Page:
“Do not tend your flock on the side of a mountain, lest you fall?” came an answer from the crowd.

The children turned to each other and giggled, some behind their hands, while some cautiously looked back and forth between Shambda and their parents, perhaps seeking permission to respond. But Shambda quickly silenced them all with a raised hand, as he looked towards Khordib and replied smoothly, “The mountain was smaller than the distance Lantos had to fall, and yet he, too, failed to understand the lesson.”

Khordib tipped his head to one side in an act of veneration and smiled affectionately. Arrom understood the moment with perfect clarity; he had seen this game played out before between the two men. One was the master, the other a sometimes reluctant apprentice, but they worked in harmony to show the children that every story had more than one moral to teach, more than one outcome.

So Khordib, his work done, nodded briefly to the other adults and turned away from the telling circle, leaving Shambda to pull the children in closer with a sweep of his arms, as though he had a secret that only they could keep. Eager faces looked up at him, their eyes bright with anticipation and wanting, but Shambda put a single finger to his pursed lips and instantly bought their silence.

“Lantos,” he said softly and crossed his arms, “was a man who wanted much but gave little in return. The only hand he held out was the one in which he expected to receive great treasures. And the bed of wishes he made, the one on which he fell, was as hard as it was hollow.”

If the children failed to understand the lesson, they clearly did not say. Dark heads bobbed again and whispers were traded, though Arrom was almost certain, from the looks on their faces, that most of them had little concept of the message Shambda was trying to impart.

Shambda put his hands on his knees and rested them there for a moment before rising to his feet. “After first meal tomorrow, we will let Lantos continue to teach us the lessons of his poor choices. His history is long, his woes many,” he announced with a stiff nod, only this time some of the children responded with unappreciative groans as they picked up their resting mats and moved away.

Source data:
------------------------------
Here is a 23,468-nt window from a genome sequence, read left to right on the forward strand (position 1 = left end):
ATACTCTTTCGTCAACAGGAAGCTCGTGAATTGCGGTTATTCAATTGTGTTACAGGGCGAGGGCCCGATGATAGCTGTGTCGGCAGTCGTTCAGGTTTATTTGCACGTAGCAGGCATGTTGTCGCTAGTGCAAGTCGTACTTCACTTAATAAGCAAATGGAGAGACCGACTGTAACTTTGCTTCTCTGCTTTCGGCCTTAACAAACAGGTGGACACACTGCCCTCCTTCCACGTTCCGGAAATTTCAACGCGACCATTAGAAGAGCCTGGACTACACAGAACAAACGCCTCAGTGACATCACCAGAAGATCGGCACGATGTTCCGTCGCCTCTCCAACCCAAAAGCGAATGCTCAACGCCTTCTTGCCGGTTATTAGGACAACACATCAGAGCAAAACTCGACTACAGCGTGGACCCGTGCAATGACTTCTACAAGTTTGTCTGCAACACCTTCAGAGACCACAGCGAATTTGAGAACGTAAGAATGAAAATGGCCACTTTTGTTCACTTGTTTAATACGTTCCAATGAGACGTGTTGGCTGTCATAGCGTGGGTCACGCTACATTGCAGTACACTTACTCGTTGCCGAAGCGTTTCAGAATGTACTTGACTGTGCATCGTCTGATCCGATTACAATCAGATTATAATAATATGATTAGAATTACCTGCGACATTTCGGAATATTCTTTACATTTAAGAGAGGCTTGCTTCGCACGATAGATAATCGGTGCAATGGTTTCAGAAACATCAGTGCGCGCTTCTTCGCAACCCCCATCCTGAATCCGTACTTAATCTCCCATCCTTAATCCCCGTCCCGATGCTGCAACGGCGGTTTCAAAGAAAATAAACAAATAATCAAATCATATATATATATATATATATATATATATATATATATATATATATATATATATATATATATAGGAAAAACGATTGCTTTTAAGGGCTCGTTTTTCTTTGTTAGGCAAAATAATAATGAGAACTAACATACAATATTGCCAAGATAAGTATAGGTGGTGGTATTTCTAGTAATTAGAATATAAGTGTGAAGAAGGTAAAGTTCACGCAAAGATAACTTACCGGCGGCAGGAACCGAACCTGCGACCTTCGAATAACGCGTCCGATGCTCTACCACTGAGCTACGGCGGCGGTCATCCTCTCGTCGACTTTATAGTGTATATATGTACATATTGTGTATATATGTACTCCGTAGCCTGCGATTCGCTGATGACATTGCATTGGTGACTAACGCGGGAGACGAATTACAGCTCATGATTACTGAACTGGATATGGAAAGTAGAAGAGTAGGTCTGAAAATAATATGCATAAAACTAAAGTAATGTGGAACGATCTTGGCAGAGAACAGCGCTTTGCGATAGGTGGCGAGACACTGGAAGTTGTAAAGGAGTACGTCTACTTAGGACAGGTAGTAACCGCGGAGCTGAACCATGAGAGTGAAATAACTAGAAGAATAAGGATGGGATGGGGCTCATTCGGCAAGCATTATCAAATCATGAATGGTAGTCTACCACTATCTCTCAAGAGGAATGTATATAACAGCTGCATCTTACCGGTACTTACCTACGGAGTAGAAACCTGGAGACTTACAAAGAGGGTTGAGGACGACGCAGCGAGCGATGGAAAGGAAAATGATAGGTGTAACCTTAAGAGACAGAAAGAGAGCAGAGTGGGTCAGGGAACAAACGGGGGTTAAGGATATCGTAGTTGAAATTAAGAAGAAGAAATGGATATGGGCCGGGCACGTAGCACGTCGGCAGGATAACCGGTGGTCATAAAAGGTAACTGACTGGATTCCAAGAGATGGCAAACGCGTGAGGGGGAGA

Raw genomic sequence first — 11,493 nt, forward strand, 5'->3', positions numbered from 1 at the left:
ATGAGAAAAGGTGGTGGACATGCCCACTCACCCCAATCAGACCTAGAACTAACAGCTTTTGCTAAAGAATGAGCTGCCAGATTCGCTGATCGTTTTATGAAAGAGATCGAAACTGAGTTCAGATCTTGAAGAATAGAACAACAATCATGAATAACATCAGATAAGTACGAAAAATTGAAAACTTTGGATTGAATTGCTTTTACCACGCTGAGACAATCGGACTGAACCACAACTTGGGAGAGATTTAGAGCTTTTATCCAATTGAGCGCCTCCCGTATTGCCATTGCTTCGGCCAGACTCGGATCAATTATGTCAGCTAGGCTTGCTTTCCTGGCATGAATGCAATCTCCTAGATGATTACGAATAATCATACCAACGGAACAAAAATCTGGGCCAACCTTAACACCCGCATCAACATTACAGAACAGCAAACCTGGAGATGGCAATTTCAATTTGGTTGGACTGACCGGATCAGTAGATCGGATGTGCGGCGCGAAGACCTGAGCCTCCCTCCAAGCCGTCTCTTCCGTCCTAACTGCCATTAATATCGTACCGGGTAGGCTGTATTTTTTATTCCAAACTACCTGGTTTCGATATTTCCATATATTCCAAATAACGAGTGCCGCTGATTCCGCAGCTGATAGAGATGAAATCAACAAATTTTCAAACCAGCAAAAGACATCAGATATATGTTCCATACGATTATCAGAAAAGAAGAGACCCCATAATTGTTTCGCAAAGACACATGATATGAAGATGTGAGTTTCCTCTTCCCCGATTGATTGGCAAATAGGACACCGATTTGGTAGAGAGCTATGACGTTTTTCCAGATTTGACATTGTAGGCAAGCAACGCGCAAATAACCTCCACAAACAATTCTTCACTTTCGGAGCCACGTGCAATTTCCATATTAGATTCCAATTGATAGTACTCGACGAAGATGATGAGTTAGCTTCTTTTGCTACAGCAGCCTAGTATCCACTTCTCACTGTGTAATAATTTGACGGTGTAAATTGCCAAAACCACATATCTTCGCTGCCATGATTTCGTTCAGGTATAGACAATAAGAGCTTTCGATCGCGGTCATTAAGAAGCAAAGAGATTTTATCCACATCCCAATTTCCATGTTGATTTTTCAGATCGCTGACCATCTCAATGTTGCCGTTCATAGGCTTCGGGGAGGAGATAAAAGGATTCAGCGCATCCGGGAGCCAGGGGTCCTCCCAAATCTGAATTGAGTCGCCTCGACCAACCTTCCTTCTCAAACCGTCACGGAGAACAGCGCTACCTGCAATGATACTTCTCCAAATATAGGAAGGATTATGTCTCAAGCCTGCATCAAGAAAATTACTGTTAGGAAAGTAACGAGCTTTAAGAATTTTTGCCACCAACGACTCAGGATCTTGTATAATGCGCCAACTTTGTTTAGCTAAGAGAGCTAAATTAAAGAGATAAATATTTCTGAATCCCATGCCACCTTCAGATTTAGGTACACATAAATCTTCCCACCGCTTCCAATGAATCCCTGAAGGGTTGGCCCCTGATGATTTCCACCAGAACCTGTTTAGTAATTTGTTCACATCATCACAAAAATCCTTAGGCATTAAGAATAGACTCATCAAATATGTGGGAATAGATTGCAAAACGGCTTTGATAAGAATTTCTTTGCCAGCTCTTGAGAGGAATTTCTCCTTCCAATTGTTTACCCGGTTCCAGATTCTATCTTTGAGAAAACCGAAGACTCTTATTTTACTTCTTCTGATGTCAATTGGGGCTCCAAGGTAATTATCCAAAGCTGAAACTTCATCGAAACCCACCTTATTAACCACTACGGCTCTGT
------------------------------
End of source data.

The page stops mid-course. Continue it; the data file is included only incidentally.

“And where is your bed of wishes?” It was disconcerting to find Shambda standing beside him, looking down at him with his arms crossed and hands lost in the sleeves of his winter robe, and a look of concern etched on his craggy face.

There have been moments, small and seemingly insignificant, simply because he knows they are extensions of his fears, where Arrom has lost time. His mind stops, trapped in a thought, in an instant, where even though on some level he is aware of the world carrying on around him, he feels he is caught in a bubble of his own existence.  This time, Arrom lost himself between Shambda dismissing the children and finding him at his side. The loss was as alarming as it was unnerving. "What?"

“You are ill?” Shambda asked, head cocked to one side and his brow furrowed questioningly above the shine of his caring gaze. “Perhaps you—”

“No.” The sun had slid almost fully behind the distant mountains, in perfect synchronization with the moon rising and lighting up the pathway of stars across the sky. “It’s nothing.”

“Nothing is something which does not exist.”

Which made no sense to Arrom, though he was loath to admit it. “Did Lantos ever learn his lesson?”

“Ah! A wise distraction.” Shambda pulled up a stool next to Arrom and gathered in the folds of his robes to sit. “Lantos," he remarked, crooking a bony finger up at the evening sky, "looked to the heavens and ultimately fell to the ground.”

“I know how he feels,” Arrom replied dryly.

“Do not compare yourself to a man without virtues. His lesson is only yours to remember and learn from.”

“Not to emulate?”

Shambda looked sadly at him. “Again you doubt yourself. Have you learned nothing in your time with us?”

But Arrom found himself turning to the wall of writing at his back and feeling the knot of loss that he carried in his chest, curling even tighter. “You said Lantos looked to the heavens but ultimately fell. I’m starting to wonder if he didn’t take lessons from me.”

“His time came and went many, many moons ago. Well before my father told me his story and his father before then. He would not be the first man to want more than he was able to hold.”

Arrom left the wall of confusing words to the growing darkness and turned back to Shambda, meeting the old man’s worried gaze with a small smile. “True,” he agreed somewhat begrudgingly, because while some of the children may have been too young and distracted to comprehend the simple concept of giving and receiving, he was not. “But you have to admit to a few similarities.”